A limiting factor to the widespread use of phalaris in grazing systems worldwide is the sporadic, but significant, incidence of toxicoses in livestock grazing upon this genus [12-16]. Phalaris toxicoses typically presents as one of two clinical entities: phalaris ‘staggers’ [16,17] and also as the two potentially related forms of phalaris ‘sudden death’ syndrome [16,18]. In Australia, phalaris toxicity is estimated to cost producers approximately $1.7 million annually with the average farmer experiencing an outbreak between one in four and one in twenty years [19]. Significant stock losses, particularly in sheep, have been reported [20]. However, the full economic costs to the livestock industry are unclear. In their report [19], Sackett and colleagues do not address each of the syndromes separately, nor do they take into account losses in cattle or other species, nor estimate the cost of preventative cobalt supplementation and other pasture mitigation strategies. For these reasons, it is likely that this figure significantly underestimates the cost of these syndromes to Australian farming systems.

Prevalence of phalaris toxicoses in grazing livestock

McDonald first described toxicity in grazing livestock resulting from ingestion of phalaris in 1942 [21]. Subsequently, outbreaks were reported in New Zealand [22], America [8], and Argentina [23] with most reported in livestock grazing P. aquatica. However, toxicity has also been documented in stock grazing P. angusta [7], P. arundinacea [8], and P. caroliniana [9]. In Australia, a higher prevalence of phalaris toxicity has been reported in NSW than other states [24], possibly due to the more frequent use of this pasture species in this state than in others across Australia [25].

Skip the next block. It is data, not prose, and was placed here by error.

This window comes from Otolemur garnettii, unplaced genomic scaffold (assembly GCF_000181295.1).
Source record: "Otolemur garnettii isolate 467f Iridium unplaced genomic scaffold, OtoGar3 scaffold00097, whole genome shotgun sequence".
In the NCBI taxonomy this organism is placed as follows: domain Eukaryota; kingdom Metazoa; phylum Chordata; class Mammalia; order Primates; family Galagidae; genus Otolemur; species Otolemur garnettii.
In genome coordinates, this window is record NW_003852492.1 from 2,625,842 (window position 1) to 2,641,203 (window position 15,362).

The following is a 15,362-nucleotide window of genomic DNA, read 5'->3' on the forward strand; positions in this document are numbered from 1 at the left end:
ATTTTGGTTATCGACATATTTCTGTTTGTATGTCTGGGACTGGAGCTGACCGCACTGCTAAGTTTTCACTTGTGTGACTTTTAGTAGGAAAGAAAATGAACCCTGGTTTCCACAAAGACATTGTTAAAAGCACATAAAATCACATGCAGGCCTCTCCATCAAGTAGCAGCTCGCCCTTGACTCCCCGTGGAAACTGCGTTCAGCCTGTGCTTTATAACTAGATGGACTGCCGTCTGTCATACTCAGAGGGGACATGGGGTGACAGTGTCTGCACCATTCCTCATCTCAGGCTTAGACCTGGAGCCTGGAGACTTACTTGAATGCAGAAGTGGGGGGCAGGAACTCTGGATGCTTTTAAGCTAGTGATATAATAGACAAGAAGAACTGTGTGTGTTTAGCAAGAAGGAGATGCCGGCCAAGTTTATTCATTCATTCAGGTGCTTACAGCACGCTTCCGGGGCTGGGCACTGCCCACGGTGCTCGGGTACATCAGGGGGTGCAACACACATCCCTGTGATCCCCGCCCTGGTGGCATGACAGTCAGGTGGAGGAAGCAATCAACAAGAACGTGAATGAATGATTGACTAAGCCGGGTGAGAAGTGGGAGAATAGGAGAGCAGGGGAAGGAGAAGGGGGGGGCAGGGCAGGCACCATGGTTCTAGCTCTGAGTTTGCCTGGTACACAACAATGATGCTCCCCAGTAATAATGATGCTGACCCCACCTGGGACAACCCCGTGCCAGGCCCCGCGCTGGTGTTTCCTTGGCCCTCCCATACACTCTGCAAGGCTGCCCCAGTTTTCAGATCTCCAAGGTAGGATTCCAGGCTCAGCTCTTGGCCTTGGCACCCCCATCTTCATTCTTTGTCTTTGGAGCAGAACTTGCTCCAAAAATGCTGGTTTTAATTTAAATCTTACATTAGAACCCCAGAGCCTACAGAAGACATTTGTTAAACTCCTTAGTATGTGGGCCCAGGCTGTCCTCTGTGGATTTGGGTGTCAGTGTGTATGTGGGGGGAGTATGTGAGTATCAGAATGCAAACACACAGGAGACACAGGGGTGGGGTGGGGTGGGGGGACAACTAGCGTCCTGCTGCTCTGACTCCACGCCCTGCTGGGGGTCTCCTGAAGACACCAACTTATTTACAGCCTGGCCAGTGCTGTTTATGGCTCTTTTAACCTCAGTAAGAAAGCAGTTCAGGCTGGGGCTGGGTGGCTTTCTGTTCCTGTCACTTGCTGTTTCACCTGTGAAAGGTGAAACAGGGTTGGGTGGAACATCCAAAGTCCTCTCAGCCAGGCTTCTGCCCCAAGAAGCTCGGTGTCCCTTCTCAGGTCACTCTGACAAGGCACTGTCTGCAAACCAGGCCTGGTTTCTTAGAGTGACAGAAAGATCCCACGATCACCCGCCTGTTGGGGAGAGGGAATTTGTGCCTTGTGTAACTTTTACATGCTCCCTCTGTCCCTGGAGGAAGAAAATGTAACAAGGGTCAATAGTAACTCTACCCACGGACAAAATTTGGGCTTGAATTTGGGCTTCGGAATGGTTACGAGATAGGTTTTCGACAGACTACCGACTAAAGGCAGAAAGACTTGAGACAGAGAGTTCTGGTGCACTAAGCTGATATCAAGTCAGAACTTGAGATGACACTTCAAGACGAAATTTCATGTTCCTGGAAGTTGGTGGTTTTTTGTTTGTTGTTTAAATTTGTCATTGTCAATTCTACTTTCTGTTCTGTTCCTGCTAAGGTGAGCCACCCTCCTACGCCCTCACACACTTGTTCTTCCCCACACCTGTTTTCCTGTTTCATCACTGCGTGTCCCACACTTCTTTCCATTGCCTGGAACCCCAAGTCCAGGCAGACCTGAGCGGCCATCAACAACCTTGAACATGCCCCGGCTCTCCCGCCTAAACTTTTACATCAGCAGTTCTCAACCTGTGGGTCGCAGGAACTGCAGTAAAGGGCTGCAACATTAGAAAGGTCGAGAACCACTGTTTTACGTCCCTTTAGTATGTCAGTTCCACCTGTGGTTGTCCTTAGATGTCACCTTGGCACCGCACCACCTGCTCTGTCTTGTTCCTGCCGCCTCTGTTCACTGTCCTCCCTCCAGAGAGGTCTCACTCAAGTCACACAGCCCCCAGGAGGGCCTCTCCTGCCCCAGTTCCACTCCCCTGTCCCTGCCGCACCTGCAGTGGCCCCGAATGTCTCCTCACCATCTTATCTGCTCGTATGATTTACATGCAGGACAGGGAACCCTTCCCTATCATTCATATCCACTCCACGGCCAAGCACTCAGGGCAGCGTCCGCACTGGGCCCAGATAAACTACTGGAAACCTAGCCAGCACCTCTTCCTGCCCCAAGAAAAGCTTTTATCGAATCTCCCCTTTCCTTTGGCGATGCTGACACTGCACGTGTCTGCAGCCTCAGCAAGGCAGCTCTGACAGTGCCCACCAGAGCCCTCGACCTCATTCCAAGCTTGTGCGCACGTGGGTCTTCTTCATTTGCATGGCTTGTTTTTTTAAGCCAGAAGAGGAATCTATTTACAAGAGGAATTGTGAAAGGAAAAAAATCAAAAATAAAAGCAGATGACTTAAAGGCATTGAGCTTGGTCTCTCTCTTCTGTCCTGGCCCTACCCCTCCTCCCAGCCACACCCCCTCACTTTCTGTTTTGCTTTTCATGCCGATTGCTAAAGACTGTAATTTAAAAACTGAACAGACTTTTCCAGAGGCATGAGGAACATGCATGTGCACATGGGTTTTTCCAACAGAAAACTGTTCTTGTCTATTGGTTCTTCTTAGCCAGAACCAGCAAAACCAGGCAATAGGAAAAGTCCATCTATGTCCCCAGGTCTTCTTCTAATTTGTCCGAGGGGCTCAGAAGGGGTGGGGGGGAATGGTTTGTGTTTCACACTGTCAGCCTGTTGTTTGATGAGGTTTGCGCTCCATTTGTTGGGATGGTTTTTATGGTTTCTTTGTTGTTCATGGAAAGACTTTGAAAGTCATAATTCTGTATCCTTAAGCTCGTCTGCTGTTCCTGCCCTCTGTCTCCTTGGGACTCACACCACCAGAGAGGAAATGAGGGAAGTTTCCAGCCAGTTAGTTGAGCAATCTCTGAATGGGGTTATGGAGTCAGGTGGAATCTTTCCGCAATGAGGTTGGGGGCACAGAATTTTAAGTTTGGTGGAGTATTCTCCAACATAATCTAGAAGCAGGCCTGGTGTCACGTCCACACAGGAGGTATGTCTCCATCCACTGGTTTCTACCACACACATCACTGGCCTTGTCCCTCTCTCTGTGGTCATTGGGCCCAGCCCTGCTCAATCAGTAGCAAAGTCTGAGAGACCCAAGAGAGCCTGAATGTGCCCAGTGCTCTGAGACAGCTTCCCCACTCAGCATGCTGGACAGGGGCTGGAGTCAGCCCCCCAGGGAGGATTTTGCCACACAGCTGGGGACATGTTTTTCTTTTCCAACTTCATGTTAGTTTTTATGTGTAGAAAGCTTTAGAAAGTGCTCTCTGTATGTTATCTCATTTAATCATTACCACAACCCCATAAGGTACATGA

Ruminants are most commonly reported to be affected by phalaris toxicoses. Outbreaks in both cattle and sheep have been documented [9,16,21, 24] with sheep appearing to be more susceptible to phalaris toxicoses than cattle [26]. Goats can also be affected by phalaris toxicity although they appear to be less vulnerable than their ovine counterparts [27]. Horses have also been reported to be affected [18], but appear to be impacted more by ingestion of P. coerulescens and P. paradoxa than P. aquatica [28] which may explain why horses have been known to graze the same pastures as affected sheep without presenting any clinical signs of toxicity [21]. However, to date, no completely ‘safe’ or non-toxic phalaris cultivar has been identified.